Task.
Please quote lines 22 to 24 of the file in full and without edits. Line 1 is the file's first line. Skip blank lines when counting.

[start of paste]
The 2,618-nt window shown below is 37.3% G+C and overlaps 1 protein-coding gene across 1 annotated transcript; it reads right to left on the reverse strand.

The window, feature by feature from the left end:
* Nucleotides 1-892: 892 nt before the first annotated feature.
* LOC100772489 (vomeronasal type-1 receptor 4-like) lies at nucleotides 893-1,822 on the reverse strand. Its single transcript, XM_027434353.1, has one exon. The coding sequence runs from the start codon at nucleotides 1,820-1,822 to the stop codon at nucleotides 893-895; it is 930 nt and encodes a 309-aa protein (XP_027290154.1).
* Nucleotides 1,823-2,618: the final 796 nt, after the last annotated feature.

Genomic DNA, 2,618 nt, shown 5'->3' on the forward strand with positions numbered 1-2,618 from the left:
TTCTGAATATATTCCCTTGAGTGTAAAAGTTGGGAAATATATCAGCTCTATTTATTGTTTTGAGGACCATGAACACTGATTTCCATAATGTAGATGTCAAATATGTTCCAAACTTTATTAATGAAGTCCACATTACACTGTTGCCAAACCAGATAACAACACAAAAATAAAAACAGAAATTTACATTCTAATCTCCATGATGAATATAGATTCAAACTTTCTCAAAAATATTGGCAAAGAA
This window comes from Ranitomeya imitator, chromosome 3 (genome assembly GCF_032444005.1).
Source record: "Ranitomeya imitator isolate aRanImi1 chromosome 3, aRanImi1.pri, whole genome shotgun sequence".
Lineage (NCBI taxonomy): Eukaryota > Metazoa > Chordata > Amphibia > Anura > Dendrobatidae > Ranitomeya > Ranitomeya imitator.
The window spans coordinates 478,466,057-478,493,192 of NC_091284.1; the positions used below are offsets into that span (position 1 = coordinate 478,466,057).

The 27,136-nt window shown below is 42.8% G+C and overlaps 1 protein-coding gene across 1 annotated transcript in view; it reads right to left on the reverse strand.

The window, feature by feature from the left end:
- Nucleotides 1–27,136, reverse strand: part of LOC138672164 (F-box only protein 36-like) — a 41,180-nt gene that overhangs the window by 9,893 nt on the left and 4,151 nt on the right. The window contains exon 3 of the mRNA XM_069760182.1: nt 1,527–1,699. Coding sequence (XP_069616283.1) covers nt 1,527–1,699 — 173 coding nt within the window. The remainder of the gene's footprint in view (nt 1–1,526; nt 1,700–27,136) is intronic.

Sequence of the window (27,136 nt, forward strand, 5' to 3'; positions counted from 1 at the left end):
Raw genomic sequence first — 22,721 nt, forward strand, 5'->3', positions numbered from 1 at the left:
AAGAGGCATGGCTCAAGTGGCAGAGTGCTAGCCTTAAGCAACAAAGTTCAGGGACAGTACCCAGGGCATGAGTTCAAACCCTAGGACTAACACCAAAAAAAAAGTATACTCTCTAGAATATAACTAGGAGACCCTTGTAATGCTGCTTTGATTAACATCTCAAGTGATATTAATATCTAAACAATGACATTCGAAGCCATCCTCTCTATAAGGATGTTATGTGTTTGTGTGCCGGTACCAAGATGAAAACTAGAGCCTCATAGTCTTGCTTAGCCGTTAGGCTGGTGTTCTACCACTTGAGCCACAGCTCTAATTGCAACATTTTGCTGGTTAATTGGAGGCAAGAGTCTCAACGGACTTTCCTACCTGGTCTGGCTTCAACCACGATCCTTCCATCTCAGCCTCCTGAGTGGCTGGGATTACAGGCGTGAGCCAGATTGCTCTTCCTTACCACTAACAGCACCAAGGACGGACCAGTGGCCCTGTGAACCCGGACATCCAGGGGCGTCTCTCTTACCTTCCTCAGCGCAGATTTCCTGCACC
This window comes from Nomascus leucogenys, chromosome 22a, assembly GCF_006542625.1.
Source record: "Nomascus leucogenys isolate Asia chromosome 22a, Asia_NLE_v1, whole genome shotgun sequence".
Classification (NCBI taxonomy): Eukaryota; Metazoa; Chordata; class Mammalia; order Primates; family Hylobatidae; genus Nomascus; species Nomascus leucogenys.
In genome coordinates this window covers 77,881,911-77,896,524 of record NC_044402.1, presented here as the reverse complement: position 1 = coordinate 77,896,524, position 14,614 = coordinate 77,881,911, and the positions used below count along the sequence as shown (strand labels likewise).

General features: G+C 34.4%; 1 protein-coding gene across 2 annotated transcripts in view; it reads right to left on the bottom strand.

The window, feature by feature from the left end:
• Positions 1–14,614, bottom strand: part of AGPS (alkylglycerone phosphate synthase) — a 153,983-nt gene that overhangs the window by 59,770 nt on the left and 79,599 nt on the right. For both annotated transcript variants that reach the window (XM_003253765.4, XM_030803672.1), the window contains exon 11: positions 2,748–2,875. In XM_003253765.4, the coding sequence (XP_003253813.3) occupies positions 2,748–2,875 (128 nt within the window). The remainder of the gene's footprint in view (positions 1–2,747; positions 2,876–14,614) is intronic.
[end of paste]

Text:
General features: G+C 34.4%; 1 protein-coding gene across 2 annotated transcripts in view; it reads right to left on the bottom strand.

The window, feature by feature from the left end:
• Positions 1–14,614, bottom strand: part of AGPS (alkylglycerone phosphate synthase) — a 153,983-nt gene that overhangs the window by 59,770 nt on the left and 79,599 nt on the right. For both annotated transcript variants that reach the window (XM_003253765.4, XM_030803672.1), the window contains exon 11: positions 2,748–2,875. In XM_003253765.4, the coding sequence (XP_003253813.3) occupies positions 2,748–2,875 (128 nt within the window). The remainder of the gene's footprint in view (positions 1–2,747; positions 2,876–14,614) is intronic.